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While the majority of power infrastructure operates on AC (alternating current) power, certain applications and industries are better suited for DC (direct current), especially those that require either a long duration discharge or low amperage output over an extended period of time. This is due to the fact that with DC power, the current consistently flows in one direction. Conversely, with AC power, the electric current periodically reverses direction. DC power is widely used in applications such as telecom, automotive, aircraft and other low-voltage, low-current applications.

In a DC power system, the uninterruptible power system (UPS) takes in primary power — usually utility AC — and outputs DC voltage while providing backup power from the integrated batteries in the event of an extended power outage. Although DC units may vary depending on the type of application they are designed for, most systems consist of five main components:  

1. Rectifier / Charger — An electrical device that converts alternating current, the rectifier has two main purposes. Its primary job is to provide DC power to the supported loads, with a secondary role of charging and maintaining the batteries to ensure the system will perform in the event of a power failure. When selecting a rectifier, consider whether the system that is being backed up requires redundancy, efficiency and/or scalability.

2. Controller – The brains of a DC power system, the controller provides logic to the system, commanding the various components and providing insight into the UPS’s status and functionality. Some DC systems may have a separate controller. To ensure compatibility, the controller must be able to communicate with the network; for instance, tie into a building automation system or connect via SNMP or another communication protocol.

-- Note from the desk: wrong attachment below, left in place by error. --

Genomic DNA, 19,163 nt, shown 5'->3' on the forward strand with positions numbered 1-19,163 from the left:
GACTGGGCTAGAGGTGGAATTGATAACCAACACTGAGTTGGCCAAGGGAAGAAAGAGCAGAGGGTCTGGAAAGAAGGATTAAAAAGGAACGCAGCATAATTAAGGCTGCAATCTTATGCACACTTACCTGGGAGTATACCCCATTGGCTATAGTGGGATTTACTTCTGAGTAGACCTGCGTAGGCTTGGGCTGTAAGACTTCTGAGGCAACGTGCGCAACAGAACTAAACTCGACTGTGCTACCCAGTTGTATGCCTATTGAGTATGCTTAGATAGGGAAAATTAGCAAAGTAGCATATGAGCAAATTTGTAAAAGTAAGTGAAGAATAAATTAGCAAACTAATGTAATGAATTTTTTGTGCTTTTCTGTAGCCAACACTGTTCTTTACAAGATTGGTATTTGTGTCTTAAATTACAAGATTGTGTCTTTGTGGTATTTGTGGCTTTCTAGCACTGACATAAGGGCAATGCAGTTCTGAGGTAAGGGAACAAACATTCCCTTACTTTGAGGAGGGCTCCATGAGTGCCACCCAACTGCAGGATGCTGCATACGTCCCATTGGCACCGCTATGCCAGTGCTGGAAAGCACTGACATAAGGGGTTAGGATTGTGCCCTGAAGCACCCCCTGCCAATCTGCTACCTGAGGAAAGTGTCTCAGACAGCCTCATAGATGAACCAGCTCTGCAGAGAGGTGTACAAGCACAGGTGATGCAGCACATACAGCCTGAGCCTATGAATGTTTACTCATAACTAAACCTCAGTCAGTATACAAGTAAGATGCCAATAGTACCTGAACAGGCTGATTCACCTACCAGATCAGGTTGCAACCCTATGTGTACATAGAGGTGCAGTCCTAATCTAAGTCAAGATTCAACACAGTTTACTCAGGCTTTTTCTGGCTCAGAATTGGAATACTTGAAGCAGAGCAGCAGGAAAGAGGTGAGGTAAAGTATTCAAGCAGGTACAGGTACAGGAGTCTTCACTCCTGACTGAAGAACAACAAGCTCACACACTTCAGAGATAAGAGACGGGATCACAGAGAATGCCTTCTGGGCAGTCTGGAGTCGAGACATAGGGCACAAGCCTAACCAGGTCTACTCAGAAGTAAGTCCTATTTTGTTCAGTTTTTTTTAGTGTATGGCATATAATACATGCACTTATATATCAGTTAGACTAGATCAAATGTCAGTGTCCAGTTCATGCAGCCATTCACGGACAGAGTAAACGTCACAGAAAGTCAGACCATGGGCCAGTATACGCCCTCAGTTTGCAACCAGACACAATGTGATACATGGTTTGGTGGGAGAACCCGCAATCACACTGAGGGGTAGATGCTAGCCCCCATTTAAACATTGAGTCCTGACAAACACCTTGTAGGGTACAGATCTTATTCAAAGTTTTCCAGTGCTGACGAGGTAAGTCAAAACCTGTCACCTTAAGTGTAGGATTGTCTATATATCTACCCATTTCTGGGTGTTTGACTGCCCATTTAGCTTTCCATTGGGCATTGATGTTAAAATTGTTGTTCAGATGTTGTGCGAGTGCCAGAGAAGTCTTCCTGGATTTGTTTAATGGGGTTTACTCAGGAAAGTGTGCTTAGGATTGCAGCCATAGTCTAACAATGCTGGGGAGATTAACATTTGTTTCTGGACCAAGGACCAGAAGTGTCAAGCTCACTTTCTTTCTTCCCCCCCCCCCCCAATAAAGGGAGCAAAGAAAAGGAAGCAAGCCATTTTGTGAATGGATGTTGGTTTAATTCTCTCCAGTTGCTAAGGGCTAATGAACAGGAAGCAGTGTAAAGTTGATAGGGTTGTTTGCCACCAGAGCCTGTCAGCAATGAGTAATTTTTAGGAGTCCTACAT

3. Batteries — Depending on the application, a DC system may use VRLA, lithium-ion, NICAD or wet cell batteries, with almost all batteries running in a series due to the amount of power needed. Selecting a battery type will depend on a number of factors, including whether a long duration discharge is needed, the environment of the facility (such as high heat or humidity), life cycle cost and any footprint limitations at the site.

4. Distribution system — Many DC applications have specific requirements around distribution, with one of the most common considerations being future load requirements. The distribution is usually integrated into the rectifier enclosure, but it can also be external.

5. Enclosure — There are a variety of enclosure designs available for DC systems, including rack-mount and shelf-mount. In some installations, batteries are included within the enclosure, while other times they are deployed in a separate rack.

When choosing the optimal DC power system for your environment, it is important to take into account all of these considerations. Since DC UPSs can differ depending on the application they are intended for, it is critical to understand the critical system components to ensure your backup solution will perform as expected.

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